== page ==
Can Someone Explain Why It Should Be An ISP's Responsibility To Deal With File Sharing?

from the it's-a-simple-question dept

Last week, we noted that there was some draft legislation in the UK making the rounds that would have ISPs ban people found to have participated in unauthorized file sharing. Some people responded by saying that this was just a draft and there was no chance it was going to go anywhere. However, the UK's Culture Secretary Andy Burnham is now saying that the government is quite serious about pushing this legislation through, and that ISPs would be wise to implement such a system voluntarily before the government acts: "Let me make it absolutely clear: this is a change of tone from the Government. It's definitely serious legislative intent." What he doesn't make clear, however, is why it should be the ISPs' responsibility to prop up someone else's business model. What's next? Will they push automakers to fight back against bankrobbers who use getaway cars?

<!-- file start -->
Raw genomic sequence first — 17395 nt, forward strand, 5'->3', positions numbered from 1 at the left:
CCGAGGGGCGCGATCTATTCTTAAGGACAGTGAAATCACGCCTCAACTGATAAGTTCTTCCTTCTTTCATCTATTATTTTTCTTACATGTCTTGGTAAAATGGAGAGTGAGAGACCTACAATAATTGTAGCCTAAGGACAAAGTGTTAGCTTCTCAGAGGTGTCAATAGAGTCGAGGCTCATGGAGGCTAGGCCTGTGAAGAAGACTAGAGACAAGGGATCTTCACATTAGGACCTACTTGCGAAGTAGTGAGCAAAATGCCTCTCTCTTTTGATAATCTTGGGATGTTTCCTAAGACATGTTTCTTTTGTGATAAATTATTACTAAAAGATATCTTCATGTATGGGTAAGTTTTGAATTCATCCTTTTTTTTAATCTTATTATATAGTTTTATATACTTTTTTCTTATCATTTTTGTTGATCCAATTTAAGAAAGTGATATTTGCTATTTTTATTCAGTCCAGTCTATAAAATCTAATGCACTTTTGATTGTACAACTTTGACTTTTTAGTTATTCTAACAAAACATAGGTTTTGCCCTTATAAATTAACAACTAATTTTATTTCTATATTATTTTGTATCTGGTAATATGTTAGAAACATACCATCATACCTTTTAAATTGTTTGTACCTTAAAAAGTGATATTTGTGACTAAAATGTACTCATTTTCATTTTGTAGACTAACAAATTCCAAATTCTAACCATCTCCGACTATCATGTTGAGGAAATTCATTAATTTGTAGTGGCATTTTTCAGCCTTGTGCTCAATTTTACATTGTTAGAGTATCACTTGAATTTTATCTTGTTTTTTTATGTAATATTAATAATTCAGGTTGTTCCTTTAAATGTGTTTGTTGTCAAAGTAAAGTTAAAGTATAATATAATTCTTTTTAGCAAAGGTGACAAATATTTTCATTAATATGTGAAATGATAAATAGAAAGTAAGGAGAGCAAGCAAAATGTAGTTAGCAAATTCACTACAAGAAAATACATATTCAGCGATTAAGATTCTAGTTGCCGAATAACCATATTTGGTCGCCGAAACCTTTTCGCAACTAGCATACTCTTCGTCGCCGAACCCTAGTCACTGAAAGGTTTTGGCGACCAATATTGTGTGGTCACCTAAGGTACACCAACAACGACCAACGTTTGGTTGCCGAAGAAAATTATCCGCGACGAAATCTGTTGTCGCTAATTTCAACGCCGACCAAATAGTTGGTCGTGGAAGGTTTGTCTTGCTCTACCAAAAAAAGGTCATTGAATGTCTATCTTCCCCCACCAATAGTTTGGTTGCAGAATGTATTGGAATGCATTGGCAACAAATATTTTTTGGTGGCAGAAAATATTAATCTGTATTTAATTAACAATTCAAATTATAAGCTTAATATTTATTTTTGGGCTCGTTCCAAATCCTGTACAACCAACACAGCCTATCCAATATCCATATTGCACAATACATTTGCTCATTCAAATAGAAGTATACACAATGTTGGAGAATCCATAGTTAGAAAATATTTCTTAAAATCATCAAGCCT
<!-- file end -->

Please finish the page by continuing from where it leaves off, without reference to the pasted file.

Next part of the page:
Filed Under: business models, file sharing, isps, liability, uk


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  1. icon
    Steve R. (profile), 22 Feb 2008 @ 12:45pm

    Who has the right to demand filtering?

    For the sake of argument, lets assume that filtering is a legal mandate.

    If John Doe (a member of the general public) finds some content he does not like or content he believes he owns is being illegally shared on the internet, will he be able to demand that the ISP filter this data?

    Furthermore how would the ISP even know if the entity demanding the use of a filter has a "legitimate" right to have that data filtered?

    Obviously this will also raise the issue of "equality" since the ISP can not possibly satiate everyone's desire for protective filtering. To paraphrase Orwell some content owners will be more equal than others. The small artist probably won't get filtering protection and will starve but the RIAA will get it and the RIAA managers will enjoy their Hawaiian vacation homes.

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